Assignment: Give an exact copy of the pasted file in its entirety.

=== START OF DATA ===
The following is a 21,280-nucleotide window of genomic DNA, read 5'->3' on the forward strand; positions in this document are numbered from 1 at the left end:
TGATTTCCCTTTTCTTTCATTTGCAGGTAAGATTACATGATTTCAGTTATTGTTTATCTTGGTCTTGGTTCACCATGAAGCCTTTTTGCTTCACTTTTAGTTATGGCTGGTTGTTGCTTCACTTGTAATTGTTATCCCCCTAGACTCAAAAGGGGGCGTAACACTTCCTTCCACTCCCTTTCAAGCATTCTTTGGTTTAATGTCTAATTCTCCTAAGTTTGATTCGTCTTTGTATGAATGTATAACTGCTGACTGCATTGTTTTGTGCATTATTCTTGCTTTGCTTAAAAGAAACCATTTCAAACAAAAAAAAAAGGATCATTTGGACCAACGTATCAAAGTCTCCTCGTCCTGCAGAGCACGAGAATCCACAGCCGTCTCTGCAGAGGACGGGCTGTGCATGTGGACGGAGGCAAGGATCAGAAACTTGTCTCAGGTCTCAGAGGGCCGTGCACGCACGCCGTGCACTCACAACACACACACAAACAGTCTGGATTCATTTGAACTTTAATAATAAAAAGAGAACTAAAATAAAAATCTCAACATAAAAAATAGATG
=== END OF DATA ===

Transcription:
The following is a 21,280-nucleotide window of genomic DNA, read 5'->3' on the forward strand; positions in this document are numbered from 1 at the left end:
TGATTTCCCTTTTCTTTCATTTGCAGGTAAGATTACATGATTTCAGTTATTGTTTATCTTGGTCTTGGTTCACCATGAAGCCTTTTTGCTTCACTTTTAGTTATGGCTGGTTGTTGCTTCACTTGTAATTGTTATCCCCCTAGACTCAAAAGGGGGCGTAACACTTCCTTCCACTCCCTTTCAAGCATTCTTTGGTTTAATGTCTAATTCTCCTAAGTTTGATTCGTCTTTGTATGAATGTATAACTGCTGACTGCATTGTTTTGTGCATTATTCTTGCTTTGCTTAAAAGAAACCATTTCAAACAAAAAAAAAAGGATCATTTGGACCAACGTATCAAAGTCTCCTCGTCCTGCAGAGCACGAGAATCCACAGCCGTCTCTGCAGAGGACGGGCTGTGCATGTGGACGGAGGCAAGGATCAGAAACTTGTCTCAGGTCTCAGAGGGCCGTGCACGCACGCCGTGCACTCACAACACACACACAAACAGTCTGGATTCATTTGAACTTTAATAATAAAAAGAGAACTAAAATAAAAATCTCAACATAAAAAATAGATG